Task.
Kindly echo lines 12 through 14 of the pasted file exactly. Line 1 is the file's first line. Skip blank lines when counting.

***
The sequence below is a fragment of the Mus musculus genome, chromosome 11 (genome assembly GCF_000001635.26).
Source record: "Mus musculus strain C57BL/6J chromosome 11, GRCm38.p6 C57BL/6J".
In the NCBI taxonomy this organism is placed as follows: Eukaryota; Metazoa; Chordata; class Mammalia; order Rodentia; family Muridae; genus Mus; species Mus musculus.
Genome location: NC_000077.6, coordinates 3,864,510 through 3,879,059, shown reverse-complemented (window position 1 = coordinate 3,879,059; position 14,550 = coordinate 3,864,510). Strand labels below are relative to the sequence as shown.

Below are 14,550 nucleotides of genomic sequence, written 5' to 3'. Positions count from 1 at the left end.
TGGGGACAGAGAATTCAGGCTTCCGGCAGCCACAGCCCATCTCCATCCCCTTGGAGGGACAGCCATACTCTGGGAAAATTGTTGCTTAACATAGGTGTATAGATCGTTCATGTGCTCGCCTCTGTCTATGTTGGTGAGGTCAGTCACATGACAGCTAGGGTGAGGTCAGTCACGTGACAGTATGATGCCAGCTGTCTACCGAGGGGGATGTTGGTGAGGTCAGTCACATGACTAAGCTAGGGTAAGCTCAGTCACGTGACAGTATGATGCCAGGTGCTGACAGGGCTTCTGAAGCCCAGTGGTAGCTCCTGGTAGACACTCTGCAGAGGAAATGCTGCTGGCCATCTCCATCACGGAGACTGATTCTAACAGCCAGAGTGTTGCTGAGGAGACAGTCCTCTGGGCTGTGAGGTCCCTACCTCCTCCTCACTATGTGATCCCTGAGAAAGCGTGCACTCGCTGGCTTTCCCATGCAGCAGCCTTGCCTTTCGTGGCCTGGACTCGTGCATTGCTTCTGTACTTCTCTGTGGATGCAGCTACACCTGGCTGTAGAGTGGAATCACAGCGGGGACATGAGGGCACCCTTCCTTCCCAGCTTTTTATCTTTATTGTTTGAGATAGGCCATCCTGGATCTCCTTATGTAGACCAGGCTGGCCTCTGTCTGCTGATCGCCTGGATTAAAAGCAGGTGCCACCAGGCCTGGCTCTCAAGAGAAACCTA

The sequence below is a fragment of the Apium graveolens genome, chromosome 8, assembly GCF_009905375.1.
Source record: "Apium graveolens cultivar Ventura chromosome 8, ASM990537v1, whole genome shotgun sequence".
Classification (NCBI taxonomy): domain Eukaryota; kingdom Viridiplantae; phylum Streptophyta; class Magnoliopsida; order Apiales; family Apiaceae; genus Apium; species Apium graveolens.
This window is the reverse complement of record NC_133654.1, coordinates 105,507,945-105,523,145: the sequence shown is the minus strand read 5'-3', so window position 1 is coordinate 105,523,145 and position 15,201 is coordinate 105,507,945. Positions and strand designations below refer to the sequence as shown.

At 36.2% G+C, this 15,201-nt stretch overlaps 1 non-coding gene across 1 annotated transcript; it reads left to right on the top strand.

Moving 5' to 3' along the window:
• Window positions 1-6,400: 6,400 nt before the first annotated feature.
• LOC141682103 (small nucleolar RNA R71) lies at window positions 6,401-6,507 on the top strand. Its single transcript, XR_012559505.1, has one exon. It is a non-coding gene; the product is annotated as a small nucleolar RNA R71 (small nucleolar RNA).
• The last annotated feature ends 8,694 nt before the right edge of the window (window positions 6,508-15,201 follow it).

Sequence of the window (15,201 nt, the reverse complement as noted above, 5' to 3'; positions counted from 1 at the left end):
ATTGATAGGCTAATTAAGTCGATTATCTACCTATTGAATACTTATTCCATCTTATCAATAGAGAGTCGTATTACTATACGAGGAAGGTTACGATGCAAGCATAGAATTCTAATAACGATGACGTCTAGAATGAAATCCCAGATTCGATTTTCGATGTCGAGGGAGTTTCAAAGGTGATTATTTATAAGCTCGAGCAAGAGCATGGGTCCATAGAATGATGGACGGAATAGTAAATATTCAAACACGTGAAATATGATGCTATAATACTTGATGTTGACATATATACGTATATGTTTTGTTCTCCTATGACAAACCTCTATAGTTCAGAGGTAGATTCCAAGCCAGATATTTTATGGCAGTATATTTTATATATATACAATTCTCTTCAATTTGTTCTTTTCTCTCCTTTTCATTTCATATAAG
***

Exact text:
Moving 5' to 3' along the window:
• Window positions 1-6,400: 6,400 nt before the first annotated feature.
• LOC141682103 (small nucleolar RNA R71) lies at window positions 6,401-6,507 on the top strand. Its single transcript, XR_012559505.1, has one exon. It is a non-coding gene; the product is annotated as a small nucleolar RNA R71 (small nucleolar RNA).